Updated: Apr 3
The Tiger Nut (aka Nigerian Tiger Nut, Botanical name: Cyperus esculentus) is not a nut at all, but is actually a small root vegetable. It is a bonafide paleo food (paleolithic people actually at it as a primary food source), and has been consumed by indigenous peoples all over the world for much of human history. Some evidence exists for its cultivation in ancient Egypt (maybe as far back as 6000 BC), and tiger nut starch has been found on tools at several paleolithic tomb sites.
It is essentially a tuber that develops on the roots of a type of grass that grows nearly everywhere in the world. It grows wild, but is also easily cultivated. It grows so easily that it can be considered invasive. Though I tried to grow it a few years ago and the squirrels loved the nuts so much, they ate them before they could sprout!
Horchata was originally made from tiger nuts and is still a traditional drink in Nigeria & Spain. The flavor is a similar to a blend of almond, chestnut and coconut milk (it is seriously delicious).
The nuts themselves are extremely hard when dried, so must be soaked to be eaten whole (and even then they are impressively difficult to chew – proceed with caution). In cultures that consume them whole, they are usually eaten fresh.
Check out the amazing nutrient profile:
Tiger Nuts are pretty high in protein, VERY high in fiber, and are densely pre-biotic (feed the good gut bugs). They have an impressive offering of essential fatty acids and are low in sugar. Additionally they are really high in potassium, have a respectable amount of calcium and magnesium (in a nearly 1:1 ratio), as well as having nearly as much iron, zinc and copper as you would find in a multivitamin.
Tiger Nut milk is naturally sweet due to the pre-biotic fiber so it does not need to be sweetened.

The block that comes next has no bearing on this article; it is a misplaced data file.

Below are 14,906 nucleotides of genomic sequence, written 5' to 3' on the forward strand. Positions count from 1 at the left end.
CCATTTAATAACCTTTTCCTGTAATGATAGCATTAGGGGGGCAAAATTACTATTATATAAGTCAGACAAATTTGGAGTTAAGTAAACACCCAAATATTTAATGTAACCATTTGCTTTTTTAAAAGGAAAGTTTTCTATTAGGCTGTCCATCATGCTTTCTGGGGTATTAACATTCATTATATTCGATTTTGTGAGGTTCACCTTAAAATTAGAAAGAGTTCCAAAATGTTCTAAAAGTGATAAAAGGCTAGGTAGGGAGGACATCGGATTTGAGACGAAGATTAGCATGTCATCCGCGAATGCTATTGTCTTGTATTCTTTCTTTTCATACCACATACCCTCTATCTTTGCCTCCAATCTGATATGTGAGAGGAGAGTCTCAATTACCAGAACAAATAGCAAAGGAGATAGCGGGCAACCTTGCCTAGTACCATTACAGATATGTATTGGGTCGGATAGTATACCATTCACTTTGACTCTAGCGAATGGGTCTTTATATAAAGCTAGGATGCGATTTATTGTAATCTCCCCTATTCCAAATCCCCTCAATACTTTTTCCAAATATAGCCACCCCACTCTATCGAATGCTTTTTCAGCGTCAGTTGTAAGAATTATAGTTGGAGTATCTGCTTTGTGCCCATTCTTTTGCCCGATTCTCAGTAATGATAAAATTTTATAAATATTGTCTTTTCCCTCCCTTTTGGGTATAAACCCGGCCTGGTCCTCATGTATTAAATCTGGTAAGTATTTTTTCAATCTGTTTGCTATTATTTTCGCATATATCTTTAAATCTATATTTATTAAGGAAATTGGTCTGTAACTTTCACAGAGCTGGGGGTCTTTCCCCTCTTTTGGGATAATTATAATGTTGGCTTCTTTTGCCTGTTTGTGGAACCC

Because of the fiber and fat content, tiger nut milk has a rich, creamy mouth feel, and is very satisfying as a stand alone beverage due to its high nutrient content.
How to make Tiger Nut Milk (aka. Real Horchata)
You will need:
1cup Tiger Nuts
4 cups hot water
a strong blender or food processor
Wash 1 cup of tiger nuts to remove any dirt or debris
Add 4 cups hot water
Soak for 4-8 hours
Pour into a blender / food processor
Grind until as smooth as possible, and water turns white
Place nut milk bag into the large bowl, with top open
Pour ground nuts and milk into the bag
Put the bowl, with bag and milk in the fridge and let it sit for several hours (to let it extract more from the ground nuts)
Lift bag and squeeze as much milk out as you can
You can save the ground nut solids to use in cookies or baked goods (fantastic source of fiber and pre-biotics)
Pour the milk into a storage container.
Tiger nut milk will stay fresh up to 3 (maybe 4) days - then it starts to ferment - which is also pretty tasty.
2-3 cardamom pods
1 stick cinnamon
Add these at the beginning when soaking in hot water. Remove them before grinding the milk in the blender (flavors will be VERY strong if ground in). Yes, in case you are wondering, I made that mistake... wowie.
Another note, once dried tiger nuts can be stored very long term. I have made delicious milk out of nuts that were stored in my freezer for more than 3 years. In a dry climate you could likely keep them in a cool pantry just like dried beans.